Saturday, November 22, 2008

90th Anniversary of The Making of Eastern Europe as We Know it

November is full of important anniversaries ending in symbolic 5s and 0s this year.  11 November marked 90 years since the end of World War I with the predictably dwindling handful of living veterans being photographed and honored in ways they were not until the war had been surpassed by a second World War II.  Meanwhile Ukrainians are marking the 75th anniversary of the famine hoping that it will get greater notice among non-Ukrainians than did the event itself.  Outside of East Central and Eastern Europe, the broader impact of the end of World War I has likewise been largely neglected, and yet the events of November 1918 are key to shaping that part of the world for the rest of the twentieth century because the marked the moment when nationality finally replaced the tradition of imperial power as the source of legitimacy for states in the region.  

National histories have presented that shift has been seen as beginning much earlier although the establishment of nation states was prevented by inertia and a European state system that saw the continued existence of Austria-Hungary as preferable to the chaos that would occur in its absence. Yet, even as a few more radical nationalist were more than ready for the change, most citizens of Austria-Hungary were not until efforts to reconcile competing interests of various nationalities collapsed during the last year of the war.  Unfortunately.  the winding up of the war did not really resolve the problems politicians in Austria-Hungary had been working on before 3 November 1918, as became clear the day before when Ruthenian (that was their official ethnonym in Austria-Hungary) troops in Galicia mutinied and seized control of Lemberg, (Lviv) which Ukrainian nationalists in Galicia planned would become the capital of the Western Ukrainian Republic.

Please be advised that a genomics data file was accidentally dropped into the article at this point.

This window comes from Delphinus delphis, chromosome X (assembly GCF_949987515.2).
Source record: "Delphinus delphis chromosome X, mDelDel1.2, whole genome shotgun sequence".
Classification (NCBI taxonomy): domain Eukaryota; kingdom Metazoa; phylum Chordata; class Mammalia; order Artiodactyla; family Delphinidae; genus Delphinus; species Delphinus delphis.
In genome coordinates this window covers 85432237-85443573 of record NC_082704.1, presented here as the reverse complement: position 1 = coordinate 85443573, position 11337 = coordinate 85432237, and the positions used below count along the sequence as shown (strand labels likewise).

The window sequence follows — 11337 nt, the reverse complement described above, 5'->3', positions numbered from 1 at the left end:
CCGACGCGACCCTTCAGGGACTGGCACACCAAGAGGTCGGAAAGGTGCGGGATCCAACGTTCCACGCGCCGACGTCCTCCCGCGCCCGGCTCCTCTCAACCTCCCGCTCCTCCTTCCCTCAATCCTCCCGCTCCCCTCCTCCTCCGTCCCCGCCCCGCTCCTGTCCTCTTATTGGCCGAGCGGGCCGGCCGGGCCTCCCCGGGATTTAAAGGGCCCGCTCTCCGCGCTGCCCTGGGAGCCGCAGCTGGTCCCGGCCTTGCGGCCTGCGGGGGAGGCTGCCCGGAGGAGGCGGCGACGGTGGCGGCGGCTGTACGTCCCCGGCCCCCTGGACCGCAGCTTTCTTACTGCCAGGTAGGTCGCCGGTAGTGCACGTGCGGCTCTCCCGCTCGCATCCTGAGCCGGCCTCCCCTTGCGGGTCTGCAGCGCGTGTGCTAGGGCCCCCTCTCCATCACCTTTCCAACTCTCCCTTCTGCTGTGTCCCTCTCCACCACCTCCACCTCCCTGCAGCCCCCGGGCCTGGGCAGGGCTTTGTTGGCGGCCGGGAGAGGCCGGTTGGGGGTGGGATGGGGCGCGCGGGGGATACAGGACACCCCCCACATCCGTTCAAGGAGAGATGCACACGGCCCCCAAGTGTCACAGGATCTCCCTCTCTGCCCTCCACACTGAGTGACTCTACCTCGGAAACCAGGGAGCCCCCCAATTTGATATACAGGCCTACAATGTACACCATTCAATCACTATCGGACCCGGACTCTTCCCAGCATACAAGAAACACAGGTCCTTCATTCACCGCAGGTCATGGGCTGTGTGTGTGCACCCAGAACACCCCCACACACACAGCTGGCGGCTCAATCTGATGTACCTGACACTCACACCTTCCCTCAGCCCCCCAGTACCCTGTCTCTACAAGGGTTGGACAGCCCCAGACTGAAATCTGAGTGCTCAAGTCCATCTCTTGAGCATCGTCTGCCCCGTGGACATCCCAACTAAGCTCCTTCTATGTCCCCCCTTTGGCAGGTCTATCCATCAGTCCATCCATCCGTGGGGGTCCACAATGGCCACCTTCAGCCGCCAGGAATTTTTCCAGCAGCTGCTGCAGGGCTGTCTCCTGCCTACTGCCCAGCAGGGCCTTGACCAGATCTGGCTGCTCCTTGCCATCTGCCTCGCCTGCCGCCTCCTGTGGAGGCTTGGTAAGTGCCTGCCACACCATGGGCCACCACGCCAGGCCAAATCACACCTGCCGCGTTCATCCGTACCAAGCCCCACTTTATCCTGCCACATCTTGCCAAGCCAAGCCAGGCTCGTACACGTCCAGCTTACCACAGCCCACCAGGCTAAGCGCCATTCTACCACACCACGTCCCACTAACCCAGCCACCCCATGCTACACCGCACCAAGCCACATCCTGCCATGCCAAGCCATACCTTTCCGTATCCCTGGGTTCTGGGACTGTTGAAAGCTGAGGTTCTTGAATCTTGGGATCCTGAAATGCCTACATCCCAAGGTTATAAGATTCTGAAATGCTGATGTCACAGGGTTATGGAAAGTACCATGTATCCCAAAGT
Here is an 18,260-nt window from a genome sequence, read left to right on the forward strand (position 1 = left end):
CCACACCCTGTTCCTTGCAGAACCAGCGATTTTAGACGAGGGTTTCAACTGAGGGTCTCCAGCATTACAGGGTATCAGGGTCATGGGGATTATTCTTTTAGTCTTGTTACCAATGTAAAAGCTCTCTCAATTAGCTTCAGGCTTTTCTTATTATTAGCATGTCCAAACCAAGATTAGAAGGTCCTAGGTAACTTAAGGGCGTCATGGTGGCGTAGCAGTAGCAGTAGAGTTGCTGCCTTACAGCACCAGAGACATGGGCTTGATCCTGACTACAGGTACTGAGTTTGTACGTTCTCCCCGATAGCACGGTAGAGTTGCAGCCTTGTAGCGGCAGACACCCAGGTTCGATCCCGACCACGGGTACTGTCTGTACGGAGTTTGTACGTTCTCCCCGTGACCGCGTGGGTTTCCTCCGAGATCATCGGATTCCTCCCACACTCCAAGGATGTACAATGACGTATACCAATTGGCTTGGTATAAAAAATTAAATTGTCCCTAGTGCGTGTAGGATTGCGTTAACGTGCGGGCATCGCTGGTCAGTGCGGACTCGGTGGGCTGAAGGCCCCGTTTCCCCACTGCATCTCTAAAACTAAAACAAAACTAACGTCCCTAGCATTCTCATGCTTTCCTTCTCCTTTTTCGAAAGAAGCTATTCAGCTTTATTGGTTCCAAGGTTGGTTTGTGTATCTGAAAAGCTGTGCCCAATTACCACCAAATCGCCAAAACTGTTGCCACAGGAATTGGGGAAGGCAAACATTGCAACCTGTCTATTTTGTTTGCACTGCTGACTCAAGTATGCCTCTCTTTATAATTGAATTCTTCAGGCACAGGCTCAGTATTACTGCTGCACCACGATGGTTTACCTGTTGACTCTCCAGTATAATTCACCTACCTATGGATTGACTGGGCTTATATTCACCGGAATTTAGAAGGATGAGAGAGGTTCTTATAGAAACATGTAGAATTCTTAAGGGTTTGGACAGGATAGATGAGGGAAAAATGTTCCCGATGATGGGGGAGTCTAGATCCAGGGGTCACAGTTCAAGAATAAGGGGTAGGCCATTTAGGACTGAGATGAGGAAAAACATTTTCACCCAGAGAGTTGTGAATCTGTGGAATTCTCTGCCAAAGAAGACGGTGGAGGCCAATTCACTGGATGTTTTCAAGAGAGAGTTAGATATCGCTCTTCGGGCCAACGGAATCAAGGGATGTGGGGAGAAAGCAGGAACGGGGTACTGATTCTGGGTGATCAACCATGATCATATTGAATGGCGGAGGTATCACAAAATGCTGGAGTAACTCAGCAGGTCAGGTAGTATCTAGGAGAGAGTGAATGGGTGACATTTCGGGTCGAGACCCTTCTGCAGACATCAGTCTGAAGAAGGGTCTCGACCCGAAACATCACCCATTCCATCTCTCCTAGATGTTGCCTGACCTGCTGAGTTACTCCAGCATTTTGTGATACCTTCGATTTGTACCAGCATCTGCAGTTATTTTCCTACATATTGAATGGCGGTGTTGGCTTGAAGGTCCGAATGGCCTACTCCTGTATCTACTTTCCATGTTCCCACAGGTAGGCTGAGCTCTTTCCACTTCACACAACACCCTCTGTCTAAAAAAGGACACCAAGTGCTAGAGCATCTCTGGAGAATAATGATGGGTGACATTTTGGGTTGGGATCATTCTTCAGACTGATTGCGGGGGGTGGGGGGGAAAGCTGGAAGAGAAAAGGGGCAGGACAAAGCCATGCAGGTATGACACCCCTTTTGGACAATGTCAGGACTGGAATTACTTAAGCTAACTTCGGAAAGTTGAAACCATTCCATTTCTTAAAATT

The Ukrainian gambit was a risky one.  While Lemberg lay within Eastern Ukraine, where Ukrainians were the dominant nationality, they were a minority in the Galician capital, where Poles held a slight majority with Jews the second largest ethnic group.  What is more Polish nationalists had spent the previous 20 years building up the idea of Lemberg's Polishness in the minds of Poles in Galicia and other parts of historical Poland.   Meanwhile the unofficial, but de facto Polish diplomatic contacts with the Entente powers was far better developed than the Ukrainians, which paved the way for the French decision to allow General Haller's army to cross into Galicia and wrest Lemberg from the Ukrainian forces.  

Haller's army succeeded, although not before numerous Polish soldiers, many mere boy scouts had died.  Then on 22 some Poles started a pogrom against Jews, who had calculated that the best thing to do was to remain neutral.  Initial reports were of casualties in the thousands were made, but today the accepted number of 73 victims.   Within the broader scheme of things the numbers do not matter so much as the event, which made put paid to any real expectation that the concept of minority rights would play a serious role in limiting state power in what would become the Wilsonian world order. A fact that was further borne out by the punitive measures taken on Ukrainian civil servants and railway workers.   

These events were not unique in the Habsburg successor states, most notably the Communist revolution in Hungary and its overthrow were far more dramatic.  Yet at the center of all these lay the highly problematic task of applying the principle of national sovereignty to peoples living in close proximity to each other who had been allowed to establish distinct national identities within Austria-Hungary.  

To be sure the events of 1918-1920 did not insure subsequent developments including the extermination of Jews and the ethnic cleansing of Poles and Ukrainians, who were deemed on the wrong side of post WWII Polish-Ukrainian border.  Nor are such wounds permanent.  Much to the chagrin of Moscow, Polish-Ukrainian relations since the end of the cold war, and there have been serious efforts to resolve remaining tensions regarding Lviv.  Most notably, the cemetery Poles built to honor the dead of the 1918-19 war has been restored, with a site that includes a memorial to Ukrainian dead as well.

Local Polish forces including a large number of scouts defended the city,  

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